In the coming weeks, as the attack ads flow and the quality of public discourse declines, watch the media, especially the cable networks. Perhaps you will note the subtle, and not-so-subtle slant. Perhaps you will wonder, what kind of treatment would I receive, or would my organization receive, during an interview? And perhaps you will ask yourself, is this a good thing?
The story was overwhelming. For days on end, from spring and into summer, oil burst from the floor of the Gulf of Mexico and polluted sea and shore. Throughout, the media covered the Deepwater Horizon crisis with conviction and focus.
This week, the Pew Research Center’s Project for Excellence in Journalism released a report detailing just how the media portrayed the worst environmental event in the nation’s history. The excellent analysis titled “100 Days of Gushing Oil, Eight Things to Know About How the Media Covered the Gulf Disaster”offers insight on a variety of fronts, but perhaps most curious is the pure amount of coverage produced.
Normally, the media’s attention span for a crisis extends about a week, depending on such circumstances as the number of people involved and other, competing news.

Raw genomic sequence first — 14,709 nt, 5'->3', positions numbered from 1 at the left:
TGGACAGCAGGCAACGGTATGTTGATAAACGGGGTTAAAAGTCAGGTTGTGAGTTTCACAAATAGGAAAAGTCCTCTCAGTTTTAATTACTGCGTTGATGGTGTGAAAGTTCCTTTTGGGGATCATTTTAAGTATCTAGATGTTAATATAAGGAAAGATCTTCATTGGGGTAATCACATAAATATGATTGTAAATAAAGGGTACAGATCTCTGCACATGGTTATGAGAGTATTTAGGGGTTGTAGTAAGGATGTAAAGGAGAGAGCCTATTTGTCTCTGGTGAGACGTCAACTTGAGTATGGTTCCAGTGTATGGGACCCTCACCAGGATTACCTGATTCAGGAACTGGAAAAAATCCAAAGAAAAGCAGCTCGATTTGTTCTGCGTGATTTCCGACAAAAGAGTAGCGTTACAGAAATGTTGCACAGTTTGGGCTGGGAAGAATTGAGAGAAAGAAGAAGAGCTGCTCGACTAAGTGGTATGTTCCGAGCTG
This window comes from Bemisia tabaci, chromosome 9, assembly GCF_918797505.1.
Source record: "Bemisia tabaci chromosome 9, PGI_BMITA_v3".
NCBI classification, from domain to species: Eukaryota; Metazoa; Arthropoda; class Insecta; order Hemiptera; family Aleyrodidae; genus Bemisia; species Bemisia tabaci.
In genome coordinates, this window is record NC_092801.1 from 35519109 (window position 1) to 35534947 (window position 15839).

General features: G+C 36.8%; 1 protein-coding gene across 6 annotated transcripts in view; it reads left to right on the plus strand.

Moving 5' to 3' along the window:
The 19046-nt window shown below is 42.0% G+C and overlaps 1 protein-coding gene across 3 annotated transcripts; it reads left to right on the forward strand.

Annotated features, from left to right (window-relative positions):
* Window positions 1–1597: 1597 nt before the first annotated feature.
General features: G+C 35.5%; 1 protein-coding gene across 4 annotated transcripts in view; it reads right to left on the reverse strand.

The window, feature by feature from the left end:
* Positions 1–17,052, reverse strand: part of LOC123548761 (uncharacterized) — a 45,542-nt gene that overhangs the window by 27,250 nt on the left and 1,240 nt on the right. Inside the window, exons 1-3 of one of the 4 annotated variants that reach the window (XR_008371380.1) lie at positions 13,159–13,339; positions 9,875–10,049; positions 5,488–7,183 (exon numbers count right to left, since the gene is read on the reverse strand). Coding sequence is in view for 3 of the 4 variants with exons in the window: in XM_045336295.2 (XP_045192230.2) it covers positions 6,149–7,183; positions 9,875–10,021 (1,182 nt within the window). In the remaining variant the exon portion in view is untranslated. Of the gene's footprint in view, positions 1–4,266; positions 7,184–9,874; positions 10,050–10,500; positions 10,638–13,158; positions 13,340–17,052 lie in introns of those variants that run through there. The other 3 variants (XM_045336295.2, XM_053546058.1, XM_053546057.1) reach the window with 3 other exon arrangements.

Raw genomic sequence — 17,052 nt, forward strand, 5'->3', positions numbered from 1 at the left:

Remember the Virginia Tech shootings in 2007? That terrible story gripped the country….for a week. Then the media moved on.
“The massacre that left 33 people dead on the Virginia Tech campus was the biggest story in any given week that year, filling 51% of the newshole studied from April 15-20. But by the following week, coverage had plunged to 7%, and the week after that, it virtually vanished,” Pew reported.
After the Deepwater Horizon explosion, bloggers and those populating other social media platforms did move on to other topics. But the mainstream media, particularly broadcast media (read CNN’s Anderson Cooper) kept on top of the story.
Think back to the coverage and what sticks in your mind? Pictures of oil soaked birds. Or of ugly brown oil plumes spread across the water. Perhaps the most gripping video was the oil bursting forth from the ocean floor. Yes, this was a visual story, fueled by the never ending gushing taking place.